Newts of the United States
Six species are found in North America. Notophthalmus, the eastern newts inhabit eastern North America, and Taricha, the western newts, are found along the Pacific coast.
The skin of newts is not slimy but rough textured unlike that if other salamanders and the coastal grooves are indistinct.
As the breeding season approaches, male newts develop swollen vents, broadly keeled tails, and enlarged hind legs with black, horny structures on the inner surface of the thighs and toe tips. In male western newts, the skin becomes smooth.
Eastern newts are primarily aquatic, while western newts are terrestrial. Transforming eastern newts leave the water as brightly colored forms called efts that live on the forest floor for 1 to 3 years and then return to the water to assume adult characteristics. Occasionally the larvae change directly into adults, skipping the eft stage. Western newts, by contrast, do not undergo an eft stage. They hatch as aquatic larvae, tehn transform into land dwelling adults that return to the water at breeding time.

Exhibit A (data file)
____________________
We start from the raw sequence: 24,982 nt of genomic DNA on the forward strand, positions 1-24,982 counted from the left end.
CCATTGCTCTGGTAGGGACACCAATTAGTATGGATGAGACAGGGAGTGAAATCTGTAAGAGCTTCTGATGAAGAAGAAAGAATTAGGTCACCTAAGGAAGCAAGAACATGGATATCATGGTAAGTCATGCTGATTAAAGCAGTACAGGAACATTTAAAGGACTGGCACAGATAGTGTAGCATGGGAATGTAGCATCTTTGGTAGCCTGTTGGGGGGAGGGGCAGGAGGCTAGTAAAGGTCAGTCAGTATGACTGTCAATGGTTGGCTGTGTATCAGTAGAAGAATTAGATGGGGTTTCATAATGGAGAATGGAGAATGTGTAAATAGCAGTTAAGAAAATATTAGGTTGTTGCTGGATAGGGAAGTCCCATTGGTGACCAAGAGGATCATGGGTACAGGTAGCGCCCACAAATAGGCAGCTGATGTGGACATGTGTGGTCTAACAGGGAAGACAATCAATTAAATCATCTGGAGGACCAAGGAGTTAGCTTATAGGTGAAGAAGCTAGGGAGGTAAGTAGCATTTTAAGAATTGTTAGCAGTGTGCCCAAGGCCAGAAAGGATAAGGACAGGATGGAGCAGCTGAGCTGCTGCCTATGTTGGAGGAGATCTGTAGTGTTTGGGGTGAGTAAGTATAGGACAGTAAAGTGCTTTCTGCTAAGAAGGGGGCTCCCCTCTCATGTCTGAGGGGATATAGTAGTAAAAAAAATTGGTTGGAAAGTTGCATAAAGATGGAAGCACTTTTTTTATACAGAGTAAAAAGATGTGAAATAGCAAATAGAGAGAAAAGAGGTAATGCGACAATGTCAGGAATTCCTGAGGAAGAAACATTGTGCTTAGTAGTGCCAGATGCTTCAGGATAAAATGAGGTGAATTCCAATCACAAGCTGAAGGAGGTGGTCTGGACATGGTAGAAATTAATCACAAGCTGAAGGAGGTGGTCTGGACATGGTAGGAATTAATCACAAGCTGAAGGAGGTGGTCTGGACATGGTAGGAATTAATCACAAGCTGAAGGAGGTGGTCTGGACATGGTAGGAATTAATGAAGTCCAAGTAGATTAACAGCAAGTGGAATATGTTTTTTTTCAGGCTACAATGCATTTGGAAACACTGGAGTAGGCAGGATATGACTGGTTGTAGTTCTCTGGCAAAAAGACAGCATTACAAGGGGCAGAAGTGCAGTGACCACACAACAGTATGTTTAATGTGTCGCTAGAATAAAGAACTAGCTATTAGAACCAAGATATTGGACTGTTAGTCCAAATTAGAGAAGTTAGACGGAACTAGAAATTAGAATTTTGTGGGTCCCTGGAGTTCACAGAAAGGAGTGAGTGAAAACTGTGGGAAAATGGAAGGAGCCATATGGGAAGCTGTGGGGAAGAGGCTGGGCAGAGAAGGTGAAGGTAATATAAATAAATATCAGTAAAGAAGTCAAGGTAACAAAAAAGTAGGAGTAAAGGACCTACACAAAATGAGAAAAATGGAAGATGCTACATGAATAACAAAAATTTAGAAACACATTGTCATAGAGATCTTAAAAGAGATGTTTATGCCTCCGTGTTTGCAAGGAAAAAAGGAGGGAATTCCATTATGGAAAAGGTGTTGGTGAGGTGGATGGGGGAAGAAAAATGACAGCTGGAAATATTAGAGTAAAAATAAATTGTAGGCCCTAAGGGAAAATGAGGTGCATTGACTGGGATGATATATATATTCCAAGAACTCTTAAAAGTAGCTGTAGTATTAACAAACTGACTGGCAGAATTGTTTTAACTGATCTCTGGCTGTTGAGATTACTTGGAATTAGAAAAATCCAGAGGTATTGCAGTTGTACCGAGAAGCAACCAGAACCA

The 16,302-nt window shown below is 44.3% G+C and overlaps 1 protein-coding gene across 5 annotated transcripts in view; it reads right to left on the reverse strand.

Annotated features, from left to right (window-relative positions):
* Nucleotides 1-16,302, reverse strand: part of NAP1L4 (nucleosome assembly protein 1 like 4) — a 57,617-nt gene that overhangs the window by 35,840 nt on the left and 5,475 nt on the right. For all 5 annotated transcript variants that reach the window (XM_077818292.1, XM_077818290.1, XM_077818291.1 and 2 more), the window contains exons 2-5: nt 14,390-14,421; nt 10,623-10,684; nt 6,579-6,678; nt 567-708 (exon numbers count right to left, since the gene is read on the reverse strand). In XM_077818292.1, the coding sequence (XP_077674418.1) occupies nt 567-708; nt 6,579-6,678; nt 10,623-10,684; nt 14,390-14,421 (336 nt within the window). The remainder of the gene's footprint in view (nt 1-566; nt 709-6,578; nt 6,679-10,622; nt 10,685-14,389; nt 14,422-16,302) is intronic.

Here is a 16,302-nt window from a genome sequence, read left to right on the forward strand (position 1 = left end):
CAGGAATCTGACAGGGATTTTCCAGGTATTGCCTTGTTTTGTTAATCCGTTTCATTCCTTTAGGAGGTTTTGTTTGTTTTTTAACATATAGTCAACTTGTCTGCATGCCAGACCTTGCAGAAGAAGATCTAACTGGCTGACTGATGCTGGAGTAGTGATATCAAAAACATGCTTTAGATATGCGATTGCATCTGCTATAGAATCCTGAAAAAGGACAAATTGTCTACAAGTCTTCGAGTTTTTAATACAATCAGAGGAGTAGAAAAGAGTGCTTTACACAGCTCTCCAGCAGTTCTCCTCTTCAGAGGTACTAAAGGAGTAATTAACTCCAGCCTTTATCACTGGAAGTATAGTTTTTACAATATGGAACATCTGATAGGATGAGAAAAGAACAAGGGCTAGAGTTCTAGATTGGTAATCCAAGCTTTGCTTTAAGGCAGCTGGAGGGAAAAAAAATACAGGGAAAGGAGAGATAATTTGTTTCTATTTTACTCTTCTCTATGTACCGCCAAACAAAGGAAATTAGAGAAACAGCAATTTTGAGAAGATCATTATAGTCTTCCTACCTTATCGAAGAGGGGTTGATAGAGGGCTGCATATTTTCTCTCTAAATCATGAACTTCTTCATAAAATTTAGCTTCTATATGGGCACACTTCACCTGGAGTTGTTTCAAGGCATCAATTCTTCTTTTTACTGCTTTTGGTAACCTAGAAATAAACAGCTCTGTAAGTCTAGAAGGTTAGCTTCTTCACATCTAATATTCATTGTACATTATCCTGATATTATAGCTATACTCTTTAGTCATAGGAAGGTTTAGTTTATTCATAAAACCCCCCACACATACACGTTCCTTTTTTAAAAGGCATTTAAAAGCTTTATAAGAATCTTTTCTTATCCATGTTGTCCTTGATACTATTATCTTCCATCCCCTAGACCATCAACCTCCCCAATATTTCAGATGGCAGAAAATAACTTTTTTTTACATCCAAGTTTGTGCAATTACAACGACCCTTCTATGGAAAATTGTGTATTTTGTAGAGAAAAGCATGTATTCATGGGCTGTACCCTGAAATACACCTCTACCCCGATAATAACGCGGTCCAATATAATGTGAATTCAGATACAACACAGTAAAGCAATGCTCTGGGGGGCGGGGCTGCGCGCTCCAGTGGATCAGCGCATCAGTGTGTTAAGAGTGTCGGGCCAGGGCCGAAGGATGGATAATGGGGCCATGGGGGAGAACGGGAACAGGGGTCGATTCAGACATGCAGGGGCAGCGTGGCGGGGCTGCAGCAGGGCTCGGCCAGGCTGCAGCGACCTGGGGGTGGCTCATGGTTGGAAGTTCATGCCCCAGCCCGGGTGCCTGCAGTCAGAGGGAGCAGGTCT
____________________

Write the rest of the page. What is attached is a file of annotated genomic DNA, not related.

There are six species of Newts in the U.S.
Found in the coastal plain of southern Texas south into Mexico.
Found from southern Georgia to central Florida.
Found from Nova Scotia to Florida and west in a swatch to southwestern Ontario and Texas.
Found on the Pacific Coast from Santa Cruz County, California, to southeastern Alaska with an isolate population near Moscow, Idaho that is believe to be introduced.
Found in coastal California north of the San Francisco Bay to southern Humboldt County.
Fround in coastal California from San Diego to Mendocino County, also on the western slope of the Sierra Nevada with a seprate population at Squaw Creek, Shasta County.